“When I ride alone, my wheel is always in front.” – Greg Glassman
I don’t remember when he said it, but the video stands out clearly. Because I love bikes, and so does Greg.
In the few times I visited the Scotts Valley home of CrossFit HQ, Greg always arrived by bike. He talks about riding bikes as a kid in his early videos, and CrossFit now has its own official bike for sale on the main site. But bikes aren’t the point: comparison is.
The value of group exercise in a gym is the same as the value of a peloton: you can be pulled by the pack, or you can measure yourself against the leaders.
The Games shows us who the leaders are in fitness. Who are the leaders in the fitness business?
I’ll introduce you to a few I know in a moment. But first, here’s why we don’t know who the leaders REALLY are:
No one is keeping score–there’s no centralized ledger of which gyms are actually profitable.
Many are keeping the wrong data–it’s easy to assume a box with 400 athletes is profitable. That’s a red herring.
There’s no formal definition of success. At TwoBrain, we use “perfect day” because the term encompasses more than money, but this is specific to the gym owner by definition.
To put this back into bike terms: we don’t know the course, we don’t know how fast anyone is going, and we haven’t defined a finish line.
So who is winning?
Who should we be drafting?
I’ve been tracking data on affiliates since 2013. The Gym Checkup on the TwoBrain site, and our surveys, and thousands of month-end tracking sheets give me the start of a database. Others (like our partners, Incite Tax and ZenPlanner) have a broader but more general data set.
Here are two to follow:
Ken Andrukow – Reebok CrossFit Ramsay – close to 500 members in Calgary, he’ll hit 2M in revenue long before the year ends. Profit margin is higher than our 33% prescription.
Jay Williams – owns the largest gym in the UK (Thames CrossFit). Visits once or twice each year. Runs his other gym (CrossFit Hale) from California, where he lives.
Yes, these are both senior mentors at TwoBrain.
Are there affiliates with more members? Absolutely.
Do those affiliates gross the same amount–and, FAR more importantly, do they have the same profit ratio and low turnover? Or are they scrambling to get 40 new clients every month because they HAVE to?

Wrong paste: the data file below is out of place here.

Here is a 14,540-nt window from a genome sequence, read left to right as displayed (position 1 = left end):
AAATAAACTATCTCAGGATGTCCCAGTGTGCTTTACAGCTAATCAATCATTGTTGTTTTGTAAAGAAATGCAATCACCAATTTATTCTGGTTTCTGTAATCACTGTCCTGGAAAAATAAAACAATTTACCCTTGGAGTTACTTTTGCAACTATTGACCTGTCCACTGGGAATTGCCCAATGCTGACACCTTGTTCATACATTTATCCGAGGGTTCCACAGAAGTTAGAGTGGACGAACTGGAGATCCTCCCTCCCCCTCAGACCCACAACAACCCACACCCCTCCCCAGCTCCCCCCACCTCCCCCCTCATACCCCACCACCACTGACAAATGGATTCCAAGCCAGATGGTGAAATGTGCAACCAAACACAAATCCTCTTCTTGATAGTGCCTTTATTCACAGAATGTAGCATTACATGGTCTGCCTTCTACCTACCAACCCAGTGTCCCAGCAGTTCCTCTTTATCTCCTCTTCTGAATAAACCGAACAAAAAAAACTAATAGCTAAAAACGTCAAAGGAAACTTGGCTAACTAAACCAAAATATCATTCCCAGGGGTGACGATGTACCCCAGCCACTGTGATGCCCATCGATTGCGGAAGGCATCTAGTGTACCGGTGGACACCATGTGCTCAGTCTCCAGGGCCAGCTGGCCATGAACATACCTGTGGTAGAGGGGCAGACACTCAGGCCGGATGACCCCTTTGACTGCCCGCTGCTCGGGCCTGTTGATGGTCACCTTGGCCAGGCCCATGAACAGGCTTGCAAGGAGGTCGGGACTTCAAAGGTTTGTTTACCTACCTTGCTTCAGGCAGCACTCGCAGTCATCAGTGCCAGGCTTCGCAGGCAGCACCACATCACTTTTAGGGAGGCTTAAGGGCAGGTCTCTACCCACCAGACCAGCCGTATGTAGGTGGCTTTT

We’ll never know, will we? And that’s the point.
On a phone call with Nicole Carroll last week, I got really excited (who wouldn’t?) about some new ideas coming out of HQ. Let me assure you: the focus really IS on affiliate growth and development–not just helping more people affiliate, but on helping affiliates more. I’m more optimistic about The Movement than I’ve ever been.
I was left with one hanging question, though. Nicole referred to “…some of our thriving Affiliates” as a testing-ground for a new coaching service. And later, I wondered, “Who are these thriving Affiliates, and what’s the definition of ‘thriving’?”
I guess it’s MY job to ask.
I do around two free calls every day now (over 1200 since I started!)
Around 20% of the callers really are thriving, and know they want mentorship because they can see the finish line. That’s great. All successful business owners have mentors; I didn’t invent mentorship.
But the other 80% of callers say they’re NOT thriving, and can’t put a finger on why. Without a clear definition of success, they don’t know why their gym isn’t making more money.
I was raised on a farm. Sometimes baby animals die without an obvious reason; we call this “failure to thrive.” But even if the reason for their death isn’t obvious, it exists; and if the reason for their peril is discovered in time, the animal usually survives. As a kid, I saw many young lambs fed warmed-up “Lamb-o Mix” out of a beer bottle after their mother had abandoned them. I saw odd objects pulled from calves’ throats when their airways were obstructed. I learned that, by nature, we’re BUILT to thrive; that if we’re not thriving, there’s usually a simple reason. It just requires experience to figure it out.
I like to surround myself with old farmers, fast cyclists and wealthy entrepreneurs. These are my mentors; they’re why I thrive. I measure myself against them.
How will YOU know when you’re thriving?